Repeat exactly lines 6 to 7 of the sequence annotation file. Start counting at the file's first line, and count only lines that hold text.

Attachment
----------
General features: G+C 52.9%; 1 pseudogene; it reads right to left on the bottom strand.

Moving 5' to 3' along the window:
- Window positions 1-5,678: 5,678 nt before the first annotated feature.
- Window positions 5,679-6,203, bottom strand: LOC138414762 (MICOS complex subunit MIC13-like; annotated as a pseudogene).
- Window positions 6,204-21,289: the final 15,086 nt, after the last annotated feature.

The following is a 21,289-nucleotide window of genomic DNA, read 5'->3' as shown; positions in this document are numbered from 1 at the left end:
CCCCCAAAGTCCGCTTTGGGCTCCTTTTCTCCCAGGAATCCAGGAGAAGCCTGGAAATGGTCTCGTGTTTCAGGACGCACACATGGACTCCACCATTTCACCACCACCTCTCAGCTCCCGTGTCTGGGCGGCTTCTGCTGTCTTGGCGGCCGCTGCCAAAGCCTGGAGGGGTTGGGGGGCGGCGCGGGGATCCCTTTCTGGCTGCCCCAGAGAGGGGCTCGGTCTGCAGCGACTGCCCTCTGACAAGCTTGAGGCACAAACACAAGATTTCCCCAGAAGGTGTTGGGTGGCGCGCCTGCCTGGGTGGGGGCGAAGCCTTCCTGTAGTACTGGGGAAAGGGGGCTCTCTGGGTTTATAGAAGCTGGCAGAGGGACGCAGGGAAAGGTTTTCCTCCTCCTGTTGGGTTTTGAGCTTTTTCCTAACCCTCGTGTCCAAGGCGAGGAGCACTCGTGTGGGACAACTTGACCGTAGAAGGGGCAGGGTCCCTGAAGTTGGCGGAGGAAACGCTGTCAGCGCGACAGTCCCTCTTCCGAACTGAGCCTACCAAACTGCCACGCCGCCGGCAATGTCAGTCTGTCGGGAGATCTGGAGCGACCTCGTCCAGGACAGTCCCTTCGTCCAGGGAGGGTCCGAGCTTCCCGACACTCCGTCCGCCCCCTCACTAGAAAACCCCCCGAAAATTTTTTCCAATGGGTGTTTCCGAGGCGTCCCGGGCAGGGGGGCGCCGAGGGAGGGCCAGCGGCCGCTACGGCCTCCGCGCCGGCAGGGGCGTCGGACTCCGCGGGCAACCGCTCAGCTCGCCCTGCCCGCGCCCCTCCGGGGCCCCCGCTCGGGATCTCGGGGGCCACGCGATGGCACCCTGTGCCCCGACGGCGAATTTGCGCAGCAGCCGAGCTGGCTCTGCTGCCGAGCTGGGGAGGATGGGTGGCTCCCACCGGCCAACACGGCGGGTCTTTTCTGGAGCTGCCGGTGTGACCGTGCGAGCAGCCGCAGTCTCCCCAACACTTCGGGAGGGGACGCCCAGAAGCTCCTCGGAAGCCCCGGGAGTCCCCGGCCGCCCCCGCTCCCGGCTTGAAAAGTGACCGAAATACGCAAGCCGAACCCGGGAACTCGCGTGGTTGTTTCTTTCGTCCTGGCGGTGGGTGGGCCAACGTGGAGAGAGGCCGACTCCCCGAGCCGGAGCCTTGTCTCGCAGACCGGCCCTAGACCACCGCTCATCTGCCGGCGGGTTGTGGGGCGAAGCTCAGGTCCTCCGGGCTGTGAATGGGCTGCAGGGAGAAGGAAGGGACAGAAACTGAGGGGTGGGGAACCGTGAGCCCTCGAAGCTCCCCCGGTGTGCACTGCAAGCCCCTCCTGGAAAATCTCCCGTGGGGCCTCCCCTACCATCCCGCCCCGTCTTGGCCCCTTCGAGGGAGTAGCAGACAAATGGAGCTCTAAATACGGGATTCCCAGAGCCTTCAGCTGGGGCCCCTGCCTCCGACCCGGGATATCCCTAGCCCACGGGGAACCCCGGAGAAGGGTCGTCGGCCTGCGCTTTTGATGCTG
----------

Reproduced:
The following is a 21,289-nucleotide window of genomic DNA, read 5'->3' as shown; positions in this document are numbered from 1 at the left end:
CCCCCAAAGTCCGCTTTGGGCTCCTTTTCTCCCAGGAATCCAGGAGAAGCCTGGAAATGGTCTCGTGTTTCAGGACGCACACATGGACTCCACCATTTCACCACCACCTCTCAGCTCCCGTGTCTGGGCGGCTTCTGCTGTCTTGGCGGCCGCTGCCAAAGCCTGGAGGGGTTGGGGGGCGGCGCGGGGATCCCTTTCTGGCTGCCCCAGAGAGGGGCTCGGTCTGCAGCGACTGCCCTCTGACAAGCTTGAGGCACAAACACAAGATTTCCCCAGAAGGTGTTGGGTGGCGCGCCTGCCTGGGTGGGGGCGAAGCCTTCCTGTAGTACTGGGGAAAGGGGGCTCTCTGGGTTTATAGAAGCTGGCAGAGGGACGCAGGGAAAGGTTTTCCTCCTCCTGTTGGGTTTTGAGCTTTTTCCTAACCCTCGTGTCCAAGGCGAGGAGCACTCGTGTGGGACAACTTGACCGTAGAAGGGGCAGGGTCCCTGAAGTTGGCGGAGGAAACGCTGTCAGCGCGACAGTCCCTCTTCCGAACTGAGCCTACCAAACTGCCACGCCGCCGGCAATGTCAGTCTGTCGGGAGATCTGGAGCGACCTCGTCCAGGACAGTCCCTTCGTCCAGGGAGGGTCCGAGCTTCCCGACACTCCGTCCGCCCCCTCACTAGAAAACCCCCCGAAAATTTTTTCCAATGGGTGTTTCCGAGGCGTCCCGGGCAGGGGGGCGCCGAGGGAGGGCCAGCGGCCGCTACGGCCTCCGCGCCGGCAGGGGCGTCGGACTCCGCGGGCAACCGCTCAGCTCGCCCTGCCCGCGCCCCTCCGGGGCCCCCGCTCGGGATCTCGGGGGCCACGCGATGGCACCCTGTGCCCCGACGGCGAATTTGCGCAGCAGCCGAGCTGGCTCTGCTGCCGAGCTGGGGAGGATGGGTGGCTCCCACCGGCCAACACGGCGGGTCTTTTCTGGAGCTGCCGGTGTGACCGTGCGAGCAGCCGCAGTCTCCCCAACACTTCGGGAGGGGACGCCCAGAAGCTCCTCGGAAGCCCCGGGAGTCCCCGGCCGCCCCCGCTCCCGGCTTGAAAAGTGACCGAAATACGCAAGCCGAACCCGGGAACTCGCGTGGTTGTTTCTTTCGTCCTGGCGGTGGGTGGGCCAACGTGGAGAGAGGCCGACTCCCCGAGCCGGAGCCTTGTCTCGCAGACCGGCCCTAGACCACCGCTCATCTGCCGGCGGGTTGTGGGGCGAAGCTCAGGTCCTCCGGGCTGTGAATGGGCTGCAGGGAGAAGGAAGGGACAGAAACTGAGGGGTGGGGAACCGTGAGCCCTCGAAGCTCCCCCGGTGTGCACTGCAAGCCCCTCCTGGAAAATCTCCCGTGGGGCCTCCCCTACCATCCCGCCCCGTCTTGGCCCCTTCGAGGGAGTAGCAGACAAATGGAGCTCTAAATACGGGATTCCCAGAGCCTTCAGCTGGGGCCCCTGCCTCCGACCCGGGATATCCCTAGCCCACGGGGAACCCCGGAGAAGGGTCGTCGGCCTGCGCTTTTGATGCTG